OIG Report: HealthCare.gov Still Lacks Automated Financial Back End
June 18, 2015 in News
After two periods of open enrollment under the Affordable Care Act, HealthCare.gov still does not have an automated financial back end, according to a new report by the HHS Office of Inspector General, FCW reports.
When HealthCare.gov launched, it lacked reconciliation functions.
As a result, CMS used non-automated processes to complete advanced payments for premium subsidies to insurance companies. The payments are determined by estimated costs and enrollment figures reported by insurers.
OIG Report Findings
The new OIG report examined the financial reconciliation process for payments to insurers from January 2014 to April 2014.
OIG found that internal controls to check for payment errors were “not effective,” FCW reports.
Further, OIG indicated that up to $2.8 billion in carrier payments were “at risk” because of ineffective controls.
The report identified just $314,000 in underpayments for reductions. However, it also noted that OIG was unable to confirm that any payments were made correctly because there was no system in place for verifying enrollment numbers.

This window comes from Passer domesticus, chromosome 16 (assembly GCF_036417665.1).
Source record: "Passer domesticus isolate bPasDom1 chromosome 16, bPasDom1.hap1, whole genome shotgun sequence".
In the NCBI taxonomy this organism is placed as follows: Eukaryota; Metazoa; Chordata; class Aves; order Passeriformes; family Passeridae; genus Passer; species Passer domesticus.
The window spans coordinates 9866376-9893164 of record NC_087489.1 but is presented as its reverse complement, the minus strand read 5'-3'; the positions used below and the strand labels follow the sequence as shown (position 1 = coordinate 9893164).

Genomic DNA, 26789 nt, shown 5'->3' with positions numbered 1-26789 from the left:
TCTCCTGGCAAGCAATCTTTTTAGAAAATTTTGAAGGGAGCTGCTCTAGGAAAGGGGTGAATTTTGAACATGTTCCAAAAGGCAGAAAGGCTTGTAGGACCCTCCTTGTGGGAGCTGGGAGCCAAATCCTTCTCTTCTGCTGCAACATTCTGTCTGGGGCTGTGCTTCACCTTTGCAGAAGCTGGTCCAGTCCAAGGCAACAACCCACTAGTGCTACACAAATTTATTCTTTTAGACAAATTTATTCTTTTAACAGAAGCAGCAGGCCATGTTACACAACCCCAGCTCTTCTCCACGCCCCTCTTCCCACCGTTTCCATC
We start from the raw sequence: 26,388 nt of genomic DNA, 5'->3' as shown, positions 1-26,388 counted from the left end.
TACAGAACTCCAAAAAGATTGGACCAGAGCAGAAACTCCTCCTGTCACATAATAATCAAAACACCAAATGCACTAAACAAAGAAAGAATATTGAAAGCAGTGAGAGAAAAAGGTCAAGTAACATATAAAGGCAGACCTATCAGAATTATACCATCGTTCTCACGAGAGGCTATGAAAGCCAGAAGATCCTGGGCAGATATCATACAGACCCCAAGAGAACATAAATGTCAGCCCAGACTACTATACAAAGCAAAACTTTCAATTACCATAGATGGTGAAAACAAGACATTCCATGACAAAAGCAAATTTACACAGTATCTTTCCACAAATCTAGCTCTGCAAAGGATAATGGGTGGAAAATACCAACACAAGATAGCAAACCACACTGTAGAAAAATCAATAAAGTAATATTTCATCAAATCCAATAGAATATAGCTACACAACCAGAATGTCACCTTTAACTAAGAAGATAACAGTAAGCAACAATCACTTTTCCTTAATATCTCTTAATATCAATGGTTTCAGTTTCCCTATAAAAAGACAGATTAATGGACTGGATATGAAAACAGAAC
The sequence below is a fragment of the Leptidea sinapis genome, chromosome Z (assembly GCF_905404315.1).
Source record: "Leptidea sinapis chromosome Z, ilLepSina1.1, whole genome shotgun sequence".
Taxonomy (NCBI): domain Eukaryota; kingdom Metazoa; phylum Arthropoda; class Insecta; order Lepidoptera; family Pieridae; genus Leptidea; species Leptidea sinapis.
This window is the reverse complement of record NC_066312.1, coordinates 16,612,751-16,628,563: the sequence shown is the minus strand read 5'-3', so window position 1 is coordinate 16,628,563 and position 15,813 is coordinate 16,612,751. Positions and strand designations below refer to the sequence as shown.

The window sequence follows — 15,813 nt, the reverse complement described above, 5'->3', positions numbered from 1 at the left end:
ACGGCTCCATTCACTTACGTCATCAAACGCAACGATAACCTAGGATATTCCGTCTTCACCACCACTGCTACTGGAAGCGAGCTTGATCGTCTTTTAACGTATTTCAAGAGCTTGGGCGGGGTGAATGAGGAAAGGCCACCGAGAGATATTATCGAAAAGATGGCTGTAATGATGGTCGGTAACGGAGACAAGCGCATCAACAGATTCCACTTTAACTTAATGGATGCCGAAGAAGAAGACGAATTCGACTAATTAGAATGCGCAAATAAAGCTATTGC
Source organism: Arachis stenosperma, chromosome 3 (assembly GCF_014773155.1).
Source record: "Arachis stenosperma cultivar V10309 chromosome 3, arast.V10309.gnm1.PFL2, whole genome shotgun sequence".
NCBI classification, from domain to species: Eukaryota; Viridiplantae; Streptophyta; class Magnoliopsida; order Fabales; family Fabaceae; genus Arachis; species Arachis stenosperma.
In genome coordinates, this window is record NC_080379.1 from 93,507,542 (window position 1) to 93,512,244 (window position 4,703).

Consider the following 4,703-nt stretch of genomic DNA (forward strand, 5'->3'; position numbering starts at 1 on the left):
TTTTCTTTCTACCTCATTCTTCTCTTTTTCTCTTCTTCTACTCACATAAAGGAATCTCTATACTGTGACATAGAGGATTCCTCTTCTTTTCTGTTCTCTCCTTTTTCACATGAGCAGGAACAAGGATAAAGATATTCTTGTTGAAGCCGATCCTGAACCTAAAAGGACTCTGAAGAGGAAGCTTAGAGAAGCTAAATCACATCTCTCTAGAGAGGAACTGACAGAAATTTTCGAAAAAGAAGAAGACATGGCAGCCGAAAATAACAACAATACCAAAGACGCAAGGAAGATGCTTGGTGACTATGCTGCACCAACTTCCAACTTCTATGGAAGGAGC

OIG suggested that CMS implement technology to automate enrollment verification and payment processing.
In response to the report, CMS acting Administrator Andy Slavitt said, “While CMS lacks fully automated payment systems, it has implemented a rigorous and effective set of internal controls to make accurate payments.”
In addition, CMS has said it is piloting a process that would calculate enrollment directly from the HealthCare.gov system. However, it still would use insurer verification because insurers are able to determine whether enrollees have paid their premiums.
CMS has said it plans to implement this year a permanent process for paying carriers using individual enrollment data (Mazmanian, FCW, 6/17).